Eco-walks, Recycling, Rights & Duties in Penha

Rarely are rights and obligations emphasized as two sides of the same coin as is systematically done by Associação da Conscientizção dos Direitos e Deveres das Comunidades do Estado no Rio de Janeiro (ACONDEC), an association dedicated to youth inclusion and community development.

Founded by Cristina Costa in 2005, ACONDEC aims to improve the lives of residents in Complexo da Penha through community development. Complexo da Penha, referred to simply as Penha, is located in Rio’s dramatically underserved North Zone. Like many communities in Rio, Penha faces challenges of access, government support and equal opportunity. But, as Cristina puts it, in Penha one of the biggest challenges is that most government support, or social programs, invested in that area of the city are going towards Complexo do Alemão: Penha’s bigger and more infamous neighbor. Alemão was notorious for drug trafficking and therefore has been in the limelight, both locally and internationally, for the past few years. This has brought a Pacifying Police Unit (UPP) to Alemão, along with other investments. But neighboring communities, Penha being a prime example, have been overlooked.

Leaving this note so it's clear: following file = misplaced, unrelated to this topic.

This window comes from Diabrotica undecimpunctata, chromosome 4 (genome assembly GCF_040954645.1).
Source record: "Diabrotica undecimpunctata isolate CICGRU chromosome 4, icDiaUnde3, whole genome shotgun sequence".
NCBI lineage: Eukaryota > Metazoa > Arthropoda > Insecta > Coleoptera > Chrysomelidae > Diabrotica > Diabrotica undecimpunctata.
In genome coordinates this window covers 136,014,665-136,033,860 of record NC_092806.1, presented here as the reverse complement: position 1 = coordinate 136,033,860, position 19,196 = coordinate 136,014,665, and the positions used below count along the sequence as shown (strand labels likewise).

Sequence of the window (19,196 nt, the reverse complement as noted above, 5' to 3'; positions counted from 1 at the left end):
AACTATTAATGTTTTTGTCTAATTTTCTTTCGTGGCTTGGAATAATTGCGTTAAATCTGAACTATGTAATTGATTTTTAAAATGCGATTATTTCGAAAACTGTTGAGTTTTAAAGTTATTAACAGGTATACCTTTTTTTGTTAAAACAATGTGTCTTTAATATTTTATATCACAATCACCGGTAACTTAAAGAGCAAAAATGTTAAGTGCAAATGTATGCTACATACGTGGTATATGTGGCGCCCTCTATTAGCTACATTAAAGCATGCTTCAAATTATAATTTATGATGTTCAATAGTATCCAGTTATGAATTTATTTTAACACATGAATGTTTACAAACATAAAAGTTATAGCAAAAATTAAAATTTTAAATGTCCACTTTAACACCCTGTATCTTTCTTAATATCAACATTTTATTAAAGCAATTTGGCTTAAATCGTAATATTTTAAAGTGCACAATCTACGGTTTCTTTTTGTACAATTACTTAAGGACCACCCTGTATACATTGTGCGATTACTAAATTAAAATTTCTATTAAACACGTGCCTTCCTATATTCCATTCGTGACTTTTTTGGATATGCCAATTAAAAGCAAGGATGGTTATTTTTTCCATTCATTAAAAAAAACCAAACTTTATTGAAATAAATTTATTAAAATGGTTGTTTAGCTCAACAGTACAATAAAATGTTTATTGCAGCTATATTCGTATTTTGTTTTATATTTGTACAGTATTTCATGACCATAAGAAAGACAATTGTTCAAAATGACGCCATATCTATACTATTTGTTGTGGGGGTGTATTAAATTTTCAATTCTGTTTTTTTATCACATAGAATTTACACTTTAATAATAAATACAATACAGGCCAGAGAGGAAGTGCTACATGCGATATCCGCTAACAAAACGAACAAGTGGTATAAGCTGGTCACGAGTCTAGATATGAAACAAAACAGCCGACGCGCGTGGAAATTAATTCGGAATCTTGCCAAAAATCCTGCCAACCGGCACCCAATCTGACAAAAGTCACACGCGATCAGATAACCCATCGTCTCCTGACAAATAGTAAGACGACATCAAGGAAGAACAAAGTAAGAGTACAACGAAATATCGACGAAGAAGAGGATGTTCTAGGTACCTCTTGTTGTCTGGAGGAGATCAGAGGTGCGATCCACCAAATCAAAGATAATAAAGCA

Keeping this in mind, Cristina has made a home for ACONDEC and its various projects in Complexo da Penha. Currently the grassroots organization is working to establish the idea of rights and obligations in the mindset of residents. ACONDEC offers classes in mathematics, health, formal portuguese, and most recently, recycling. Through these Cristina and her organization have empowered community members, not only by educating them about their rights, but also how their actions and responsibilities as citizens can affect and help transform Penha into a cleaner and more sustainable community.

Today ACONDEC is focusing attention on tackling waste. Like most favelas in Rio, trash collection is a recurring and central issue, mainly due to lack of regular government collection services. In Penha however, ACONDEC has taken to the streets with their Caminhada Ecologica, or Eco-walk, and used this project as an initiative to educate residents about the importance of recycling and trash collection. The organization is motivating community members to be more conscious about how they separate their trash and to reduce the quantity overall, as well as use recyclable materials. This new emphasis on sustainability is being taught in a way that emphasizes the obligations residents have, as part of the community of Penha, to care for it and improve it together for future generations.

Cristina notes she already sees change in the community, like young people picking garbage off the street and putting it in the proper container, even when they think no one is looking. This new sense of pride is what ACONDEC hopes to continue building.

Thanks to ACONDEC, Penha is one of eight communities to be featured in Catalytic Communities’ film, “Favelas as a Sustainable Model,” to be launched during the Rio+20’s People’s Summit in June.